It will also take someone claiming all of the woes and miscreants that have made 2020 such a trying year.  The truth is: they did not just “get here” in January.

The troubles of race in America were not created with the death of George Floyd. Charlottesville happened in 2017, but the racial tensions propagated there were not originated by President Trump.  The controversial deaths from Walter Scott’s murder in South Carolina to Ezell Ford’s shooting in Los Angeles occurred on the Obama Watch, but were not sparked by the election of 2008. The issues of race rocking America in 2020 have roots stretching before our lifetimes. Tough tone, symbolic measures, and marching will not heal the divide. It is going to take leaders that are willing to embrace the uncomfortable, the unknown, and the “unrelatable American” (from urban centers to rural America) in order to understand problems and hone functional policies.

Healing that divide will include cultural understanding. Yet it must also include economic reforms that get people back to work during the pandemic, not just after a vaccine is affirmed as safe and readily available. That point of time will be too late economically, academically, and emotionally for many Americans. Practical approaches that get our nation back to work must immediately rise above the politics of medicine during COVID-19, the culture wars over masks, and the selection of “winners-and-losers” that have shut down small businesses while allowing giants such as Amazon to increase market share. These gaps in economic vitality were not created in 2020, yet the pandemic threatens to usher in a permanent underclass without proper policy leadership now.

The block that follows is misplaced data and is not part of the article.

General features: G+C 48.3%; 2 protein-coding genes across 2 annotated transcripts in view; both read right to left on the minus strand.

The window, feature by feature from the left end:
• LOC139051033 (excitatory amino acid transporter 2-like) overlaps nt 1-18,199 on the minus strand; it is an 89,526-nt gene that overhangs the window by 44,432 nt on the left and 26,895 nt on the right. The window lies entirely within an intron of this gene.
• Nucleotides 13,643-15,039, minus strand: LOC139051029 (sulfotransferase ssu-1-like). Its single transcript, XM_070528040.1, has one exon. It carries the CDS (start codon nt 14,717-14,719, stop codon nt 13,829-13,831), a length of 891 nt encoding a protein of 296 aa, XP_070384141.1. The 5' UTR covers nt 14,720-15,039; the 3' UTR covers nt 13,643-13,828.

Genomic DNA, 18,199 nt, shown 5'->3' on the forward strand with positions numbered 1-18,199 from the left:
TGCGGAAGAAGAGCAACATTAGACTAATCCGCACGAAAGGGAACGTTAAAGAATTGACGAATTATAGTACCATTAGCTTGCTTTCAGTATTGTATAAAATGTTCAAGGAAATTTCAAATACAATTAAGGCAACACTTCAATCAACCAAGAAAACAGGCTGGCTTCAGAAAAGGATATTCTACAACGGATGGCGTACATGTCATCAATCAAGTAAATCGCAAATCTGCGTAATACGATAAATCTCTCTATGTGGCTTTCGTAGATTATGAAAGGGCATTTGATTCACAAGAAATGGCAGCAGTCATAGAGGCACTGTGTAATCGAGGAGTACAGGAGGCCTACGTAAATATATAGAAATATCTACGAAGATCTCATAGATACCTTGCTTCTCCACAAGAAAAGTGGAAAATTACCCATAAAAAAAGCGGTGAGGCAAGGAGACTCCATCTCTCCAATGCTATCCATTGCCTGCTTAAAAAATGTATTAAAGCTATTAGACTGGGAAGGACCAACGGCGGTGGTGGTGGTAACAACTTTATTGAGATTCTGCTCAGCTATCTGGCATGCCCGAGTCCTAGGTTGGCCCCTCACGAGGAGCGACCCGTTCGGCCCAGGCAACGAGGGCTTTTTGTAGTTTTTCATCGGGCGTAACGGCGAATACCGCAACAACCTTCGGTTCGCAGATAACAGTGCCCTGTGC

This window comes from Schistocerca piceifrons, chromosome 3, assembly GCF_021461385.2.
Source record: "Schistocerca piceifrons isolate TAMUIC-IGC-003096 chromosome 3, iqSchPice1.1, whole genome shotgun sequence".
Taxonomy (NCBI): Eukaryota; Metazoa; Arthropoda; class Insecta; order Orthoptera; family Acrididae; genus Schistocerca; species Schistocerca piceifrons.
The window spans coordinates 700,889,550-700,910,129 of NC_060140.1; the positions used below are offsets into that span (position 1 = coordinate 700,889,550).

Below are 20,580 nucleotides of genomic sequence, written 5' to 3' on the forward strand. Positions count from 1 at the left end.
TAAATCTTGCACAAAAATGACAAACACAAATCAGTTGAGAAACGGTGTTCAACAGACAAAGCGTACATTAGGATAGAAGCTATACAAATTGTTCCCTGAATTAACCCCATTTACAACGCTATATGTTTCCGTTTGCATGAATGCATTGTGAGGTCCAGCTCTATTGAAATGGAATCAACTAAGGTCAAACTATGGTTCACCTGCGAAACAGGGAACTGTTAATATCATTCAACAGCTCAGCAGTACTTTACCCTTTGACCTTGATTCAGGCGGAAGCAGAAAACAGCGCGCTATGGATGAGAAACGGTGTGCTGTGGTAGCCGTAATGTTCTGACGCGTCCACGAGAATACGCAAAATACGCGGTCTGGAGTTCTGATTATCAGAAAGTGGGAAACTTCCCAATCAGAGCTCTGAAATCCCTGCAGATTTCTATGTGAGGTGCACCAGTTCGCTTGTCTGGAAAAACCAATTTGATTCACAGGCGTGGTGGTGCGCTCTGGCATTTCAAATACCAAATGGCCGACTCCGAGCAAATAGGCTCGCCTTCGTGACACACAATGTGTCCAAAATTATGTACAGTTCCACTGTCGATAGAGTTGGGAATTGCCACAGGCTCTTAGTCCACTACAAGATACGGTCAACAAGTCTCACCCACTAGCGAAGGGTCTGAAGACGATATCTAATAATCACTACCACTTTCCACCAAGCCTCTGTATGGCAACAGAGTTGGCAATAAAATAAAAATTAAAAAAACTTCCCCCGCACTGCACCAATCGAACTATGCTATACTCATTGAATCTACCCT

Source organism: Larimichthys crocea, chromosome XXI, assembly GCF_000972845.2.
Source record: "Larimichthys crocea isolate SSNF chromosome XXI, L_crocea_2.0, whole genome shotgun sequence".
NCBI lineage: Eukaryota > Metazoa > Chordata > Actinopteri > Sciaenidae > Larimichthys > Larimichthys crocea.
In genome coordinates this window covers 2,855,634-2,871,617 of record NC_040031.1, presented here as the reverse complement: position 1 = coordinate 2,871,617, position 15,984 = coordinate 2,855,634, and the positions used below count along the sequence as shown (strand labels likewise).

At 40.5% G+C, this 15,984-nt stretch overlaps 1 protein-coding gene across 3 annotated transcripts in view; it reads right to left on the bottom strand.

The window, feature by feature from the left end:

The primary obligation for each leader within America to her or his constituents is a pragmatic and workable set of solutions that will ensure liberty and facilitate self-sufficiency. No other lofty goal – from trying to ensure that citizens will not get sick to locking down communities to keep them safe from gun violence – trumps this obligation, nor should it be acceptable to the American people as a timely equivalent.

The proper education of the youngest generations ensures the national security and sovereignty of future generations.  The gaps that lead to decades-long setbacks for impoverished and disadvantaged schoolchildren were not created by the pandemic. However, continued failures of education innovation and planning only extend the academic divide. Direction from Washington on funding for academic innovation and “Back on Track” ESAs (Education Saving Accounts) are good starts to heal the wounds, but this moment must elicit change during the pandemic and acceleration towards successes beyond the current crisis. If Rahm is right and “…one should never let a serious crisis go to waste…”, then it is imperative that we see the pandemic as a moment for innovation, aspiration, and readjustment. We must seek to reclaim the lost potential of Americans that has been overlooked for generations. Our economy, national security, and domestic tranquility depend on it.

In the realm of modern American politics, it is too easy to win through making someone else lose, even if that means that Americans collectively continue to lose in the process. Too much is in the balance in our times – not just in 2020, but over the past two decades. Embracing the win – both now and for the future – must include tackling in the truest sense what has caused us to be lost for years now. Anything else merely continues unfilled promises past the pandemic and unclaimed potential in all corners of America.





Join the conversation as a VIP Member

Trending on RedState Videos